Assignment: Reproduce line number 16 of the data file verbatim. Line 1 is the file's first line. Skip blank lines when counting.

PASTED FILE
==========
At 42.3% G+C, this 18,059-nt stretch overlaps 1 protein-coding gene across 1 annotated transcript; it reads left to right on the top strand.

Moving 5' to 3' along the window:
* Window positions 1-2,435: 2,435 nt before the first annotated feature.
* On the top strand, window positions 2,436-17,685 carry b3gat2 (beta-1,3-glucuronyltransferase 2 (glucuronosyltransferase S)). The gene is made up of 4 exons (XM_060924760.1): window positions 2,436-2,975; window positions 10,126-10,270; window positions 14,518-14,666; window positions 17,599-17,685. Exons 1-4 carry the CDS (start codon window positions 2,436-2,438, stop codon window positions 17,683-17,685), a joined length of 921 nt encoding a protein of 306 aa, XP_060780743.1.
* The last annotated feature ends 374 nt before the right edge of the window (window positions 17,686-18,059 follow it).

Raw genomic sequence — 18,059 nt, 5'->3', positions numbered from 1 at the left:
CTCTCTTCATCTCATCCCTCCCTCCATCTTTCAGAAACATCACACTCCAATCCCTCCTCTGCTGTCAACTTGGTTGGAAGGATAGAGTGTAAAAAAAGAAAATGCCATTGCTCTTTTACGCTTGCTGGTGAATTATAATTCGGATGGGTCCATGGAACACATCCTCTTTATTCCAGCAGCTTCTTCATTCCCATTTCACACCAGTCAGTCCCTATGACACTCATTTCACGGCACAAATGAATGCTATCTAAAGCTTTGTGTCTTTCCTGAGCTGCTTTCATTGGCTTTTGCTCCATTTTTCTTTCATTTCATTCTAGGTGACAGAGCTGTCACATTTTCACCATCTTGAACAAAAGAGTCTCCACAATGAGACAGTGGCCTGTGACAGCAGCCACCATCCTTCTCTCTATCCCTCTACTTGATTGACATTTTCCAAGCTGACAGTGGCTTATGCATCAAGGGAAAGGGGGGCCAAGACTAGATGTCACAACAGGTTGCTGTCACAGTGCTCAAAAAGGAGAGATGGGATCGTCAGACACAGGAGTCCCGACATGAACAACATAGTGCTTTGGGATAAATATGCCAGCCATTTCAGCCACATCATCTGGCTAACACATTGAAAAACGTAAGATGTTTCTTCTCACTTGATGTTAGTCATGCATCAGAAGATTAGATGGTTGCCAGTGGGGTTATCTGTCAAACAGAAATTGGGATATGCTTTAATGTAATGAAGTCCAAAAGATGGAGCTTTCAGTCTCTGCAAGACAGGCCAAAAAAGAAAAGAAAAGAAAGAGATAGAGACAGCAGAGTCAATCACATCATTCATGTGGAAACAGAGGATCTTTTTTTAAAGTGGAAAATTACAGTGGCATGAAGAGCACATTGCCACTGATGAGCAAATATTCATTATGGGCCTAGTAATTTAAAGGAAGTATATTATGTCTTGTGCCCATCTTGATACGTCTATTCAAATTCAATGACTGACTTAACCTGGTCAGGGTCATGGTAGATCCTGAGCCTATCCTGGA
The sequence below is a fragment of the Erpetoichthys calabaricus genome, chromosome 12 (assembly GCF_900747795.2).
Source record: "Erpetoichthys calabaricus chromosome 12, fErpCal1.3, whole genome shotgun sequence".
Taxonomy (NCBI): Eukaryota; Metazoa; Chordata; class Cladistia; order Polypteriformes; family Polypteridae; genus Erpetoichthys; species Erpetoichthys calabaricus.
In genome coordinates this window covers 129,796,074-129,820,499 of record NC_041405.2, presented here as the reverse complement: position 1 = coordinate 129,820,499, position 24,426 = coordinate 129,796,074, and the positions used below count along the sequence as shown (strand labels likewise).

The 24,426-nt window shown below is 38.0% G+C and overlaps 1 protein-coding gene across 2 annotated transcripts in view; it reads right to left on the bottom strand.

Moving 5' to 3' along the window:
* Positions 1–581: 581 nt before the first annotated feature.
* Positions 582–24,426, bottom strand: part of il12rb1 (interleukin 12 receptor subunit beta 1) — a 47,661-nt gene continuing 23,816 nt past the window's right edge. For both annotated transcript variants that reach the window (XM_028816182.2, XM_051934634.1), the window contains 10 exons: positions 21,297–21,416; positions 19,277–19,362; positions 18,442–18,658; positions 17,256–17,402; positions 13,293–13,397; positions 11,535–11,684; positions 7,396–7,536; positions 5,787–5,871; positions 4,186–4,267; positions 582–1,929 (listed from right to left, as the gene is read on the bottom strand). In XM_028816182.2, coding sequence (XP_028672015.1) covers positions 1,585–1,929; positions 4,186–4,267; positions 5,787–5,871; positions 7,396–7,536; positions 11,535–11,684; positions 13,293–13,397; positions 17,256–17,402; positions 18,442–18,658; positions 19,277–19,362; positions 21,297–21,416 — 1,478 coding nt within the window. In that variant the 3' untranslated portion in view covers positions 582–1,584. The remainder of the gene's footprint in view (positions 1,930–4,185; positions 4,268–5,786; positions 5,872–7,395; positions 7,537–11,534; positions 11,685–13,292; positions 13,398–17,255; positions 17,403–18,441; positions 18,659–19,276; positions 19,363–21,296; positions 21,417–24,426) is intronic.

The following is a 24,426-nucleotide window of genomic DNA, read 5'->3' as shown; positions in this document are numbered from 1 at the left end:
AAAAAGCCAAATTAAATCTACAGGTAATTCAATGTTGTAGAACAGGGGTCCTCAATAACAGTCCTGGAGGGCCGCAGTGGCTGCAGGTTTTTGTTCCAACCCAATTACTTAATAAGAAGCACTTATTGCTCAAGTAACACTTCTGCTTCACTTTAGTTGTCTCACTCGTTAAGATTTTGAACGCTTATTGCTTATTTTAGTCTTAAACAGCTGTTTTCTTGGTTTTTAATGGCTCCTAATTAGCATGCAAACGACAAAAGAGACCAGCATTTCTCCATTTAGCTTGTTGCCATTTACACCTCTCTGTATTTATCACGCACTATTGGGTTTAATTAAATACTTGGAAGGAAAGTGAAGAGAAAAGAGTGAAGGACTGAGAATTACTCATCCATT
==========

The following is a 24,426-nucleotide window of genomic DNA, read 5'->3' as shown; positions in this document are numbered from 1 at the left end: